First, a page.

We do the bulk of them here. We’ve got five mechanics based in Hastings at the Hastings depot, but a lot of our work is done by …
…Yeah, to the agents in Napier – the Kenworth agents. But of course the whole transport industry’s got a tremendous problem now getting good drivers. It’s almost impossible to get them, and you know, they’ll change jobs – you know, for a dollar an hour. And you can’t blame them because it’s a tough industry, and you get so many of these cowboys come into the industry and they really don’t do their homework and they don’t know what it costs to run a truck. And next thing, they’ve gone.
I suppose it’s job satisfaction, it’s job security – all of those things they’ve got to take into account, but it was never a high paying job.
There was a limit to …
Yeah, what you could pay them. But in actual fact now, it’s a profession with the units, and you know, all the licences are classed and you’ve got to have class 5 for towing a trailer. And of course you see, there’s a lot of money at stake. A brand new truck and a five vehicle trailer, and especially stock units, you’re looking at about a million dollars, on the road.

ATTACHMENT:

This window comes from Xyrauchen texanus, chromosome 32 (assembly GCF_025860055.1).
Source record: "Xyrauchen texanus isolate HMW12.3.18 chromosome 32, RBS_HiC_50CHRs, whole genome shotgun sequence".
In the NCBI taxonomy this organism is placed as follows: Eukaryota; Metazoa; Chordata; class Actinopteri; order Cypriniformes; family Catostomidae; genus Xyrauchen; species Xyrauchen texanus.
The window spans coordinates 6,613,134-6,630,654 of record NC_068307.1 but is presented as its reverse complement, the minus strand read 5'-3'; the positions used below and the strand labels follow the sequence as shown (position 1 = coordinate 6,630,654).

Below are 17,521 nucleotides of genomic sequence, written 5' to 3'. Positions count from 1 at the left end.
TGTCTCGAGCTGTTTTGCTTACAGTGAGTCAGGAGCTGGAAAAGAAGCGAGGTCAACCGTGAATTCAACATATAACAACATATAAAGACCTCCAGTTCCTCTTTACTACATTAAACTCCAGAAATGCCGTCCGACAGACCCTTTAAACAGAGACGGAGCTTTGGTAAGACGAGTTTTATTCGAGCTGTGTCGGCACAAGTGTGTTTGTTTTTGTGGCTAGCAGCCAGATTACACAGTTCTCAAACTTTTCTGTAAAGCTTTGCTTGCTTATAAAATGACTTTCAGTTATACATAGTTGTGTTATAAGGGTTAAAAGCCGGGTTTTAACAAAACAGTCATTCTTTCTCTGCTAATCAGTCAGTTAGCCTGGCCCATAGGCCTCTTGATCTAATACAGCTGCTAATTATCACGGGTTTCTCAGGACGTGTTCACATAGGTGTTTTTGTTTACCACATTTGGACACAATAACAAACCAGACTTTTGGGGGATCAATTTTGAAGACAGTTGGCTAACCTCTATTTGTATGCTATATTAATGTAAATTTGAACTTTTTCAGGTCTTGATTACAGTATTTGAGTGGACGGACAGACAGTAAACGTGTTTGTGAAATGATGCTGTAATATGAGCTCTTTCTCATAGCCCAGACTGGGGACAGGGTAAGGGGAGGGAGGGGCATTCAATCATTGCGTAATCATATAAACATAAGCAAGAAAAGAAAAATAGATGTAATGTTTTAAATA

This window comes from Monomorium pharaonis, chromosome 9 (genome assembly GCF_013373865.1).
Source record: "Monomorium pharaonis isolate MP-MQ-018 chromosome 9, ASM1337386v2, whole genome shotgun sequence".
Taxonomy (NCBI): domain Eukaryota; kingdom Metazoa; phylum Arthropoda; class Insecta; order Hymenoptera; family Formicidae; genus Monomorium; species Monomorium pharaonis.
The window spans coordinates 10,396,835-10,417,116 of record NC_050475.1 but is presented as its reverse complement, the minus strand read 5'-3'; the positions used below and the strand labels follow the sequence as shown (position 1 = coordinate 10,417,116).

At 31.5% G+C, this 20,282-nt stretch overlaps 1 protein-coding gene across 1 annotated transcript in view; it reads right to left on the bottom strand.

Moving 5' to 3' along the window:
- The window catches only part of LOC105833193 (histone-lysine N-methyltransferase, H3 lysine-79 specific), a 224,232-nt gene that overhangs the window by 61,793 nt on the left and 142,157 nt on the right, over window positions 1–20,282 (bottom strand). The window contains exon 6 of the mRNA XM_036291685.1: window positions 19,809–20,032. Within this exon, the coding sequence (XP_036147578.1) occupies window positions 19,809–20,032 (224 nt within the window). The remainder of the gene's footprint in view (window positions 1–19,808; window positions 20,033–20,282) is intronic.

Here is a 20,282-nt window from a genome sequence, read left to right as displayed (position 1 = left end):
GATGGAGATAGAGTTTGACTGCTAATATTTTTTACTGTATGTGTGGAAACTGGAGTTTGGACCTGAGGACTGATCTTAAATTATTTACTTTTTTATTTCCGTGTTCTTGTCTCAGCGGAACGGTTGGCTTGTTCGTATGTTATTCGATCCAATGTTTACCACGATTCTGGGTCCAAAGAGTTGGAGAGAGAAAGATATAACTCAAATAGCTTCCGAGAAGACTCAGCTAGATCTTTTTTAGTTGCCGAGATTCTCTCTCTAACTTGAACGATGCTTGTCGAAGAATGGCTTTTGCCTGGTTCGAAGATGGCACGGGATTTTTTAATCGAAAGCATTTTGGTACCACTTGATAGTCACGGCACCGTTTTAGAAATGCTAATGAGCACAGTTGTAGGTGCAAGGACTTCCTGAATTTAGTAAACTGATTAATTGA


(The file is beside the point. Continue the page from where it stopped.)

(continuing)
And it’s got to be working almost night and day to make it.
Now the thing that has amazed me about the transport business – how quickly it adapts to change. When we went to the five-axle trailers, within weeks every big carrier had trailers with five axles.
I think the manufacturers were in the know.
I couldn’t believe how quickly ……… then I saw one the other day with four trailing axles out the back.
Oh, is that right?
Yes. Some of the ones from the Hub …
… container trailers, look as if they’ve added on the back.
No. Because you see, they’re artics.
So do you build of your own trailers? They’re all coming from manufacturers.
Manufacturers … Fruehauf built all our trailers. We’ve dealt with Fruehauf for pretty well since the company’s been going.
Now just thinking back into the past about when you started out with your Nuffield tractors. That side has changed a lot, hasn’t it? You must look when – is this Apatu Farms? You must look when they come in with their machinery.